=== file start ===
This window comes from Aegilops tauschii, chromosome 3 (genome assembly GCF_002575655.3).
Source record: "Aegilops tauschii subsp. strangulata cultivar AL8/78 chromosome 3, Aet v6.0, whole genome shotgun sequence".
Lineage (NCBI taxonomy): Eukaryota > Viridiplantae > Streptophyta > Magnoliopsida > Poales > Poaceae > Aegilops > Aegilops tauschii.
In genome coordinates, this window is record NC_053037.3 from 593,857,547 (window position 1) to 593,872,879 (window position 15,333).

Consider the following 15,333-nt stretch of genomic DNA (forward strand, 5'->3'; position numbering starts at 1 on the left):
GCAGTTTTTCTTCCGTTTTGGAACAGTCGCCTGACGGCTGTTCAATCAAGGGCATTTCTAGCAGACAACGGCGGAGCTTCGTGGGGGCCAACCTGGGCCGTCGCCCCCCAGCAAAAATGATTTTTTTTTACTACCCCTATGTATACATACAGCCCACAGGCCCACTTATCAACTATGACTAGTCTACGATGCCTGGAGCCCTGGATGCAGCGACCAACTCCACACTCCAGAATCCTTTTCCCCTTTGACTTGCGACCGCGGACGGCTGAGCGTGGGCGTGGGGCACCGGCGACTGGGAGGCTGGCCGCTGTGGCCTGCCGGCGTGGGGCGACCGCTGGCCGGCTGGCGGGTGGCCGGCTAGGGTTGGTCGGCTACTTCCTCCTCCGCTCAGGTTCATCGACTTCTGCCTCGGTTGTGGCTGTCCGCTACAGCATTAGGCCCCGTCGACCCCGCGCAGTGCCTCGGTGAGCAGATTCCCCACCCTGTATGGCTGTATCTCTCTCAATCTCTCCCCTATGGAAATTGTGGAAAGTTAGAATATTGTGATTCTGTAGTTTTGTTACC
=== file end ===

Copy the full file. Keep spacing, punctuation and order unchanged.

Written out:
This window comes from Aegilops tauschii, chromosome 3 (genome assembly GCF_002575655.3).
Source record: "Aegilops tauschii subsp. strangulata cultivar AL8/78 chromosome 3, Aet v6.0, whole genome shotgun sequence".
Lineage (NCBI taxonomy): Eukaryota > Viridiplantae > Streptophyta > Magnoliopsida > Poales > Poaceae > Aegilops > Aegilops tauschii.
In genome coordinates, this window is record NC_053037.3 from 593,857,547 (window position 1) to 593,872,879 (window position 15,333).

Consider the following 15,333-nt stretch of genomic DNA (forward strand, 5'->3'; position numbering starts at 1 on the left):
GCAGTTTTTCTTCCGTTTTGGAACAGTCGCCTGACGGCTGTTCAATCAAGGGCATTTCTAGCAGACAACGGCGGAGCTTCGTGGGGGCCAACCTGGGCCGTCGCCCCCCAGCAAAAATGATTTTTTTTTACTACCCCTATGTATACATACAGCCCACAGGCCCACTTATCAACTATGACTAGTCTACGATGCCTGGAGCCCTGGATGCAGCGACCAACTCCACACTCCAGAATCCTTTTCCCCTTTGACTTGCGACCGCGGACGGCTGAGCGTGGGCGTGGGGCACCGGCGACTGGGAGGCTGGCCGCTGTGGCCTGCCGGCGTGGGGCGACCGCTGGCCGGCTGGCGGGTGGCCGGCTAGGGTTGGTCGGCTACTTCCTCCTCCGCTCAGGTTCATCGACTTCTGCCTCGGTTGTGGCTGTCCGCTACAGCATTAGGCCCCGTCGACCCCGCGCAGTGCCTCGGTGAGCAGATTCCCCACCCTGTATGGCTGTATCTCTCTCAATCTCTCCCCTATGGAAATTGTGGAAAGTTAGAATATTGTGATTCTGTAGTTTTGTTACC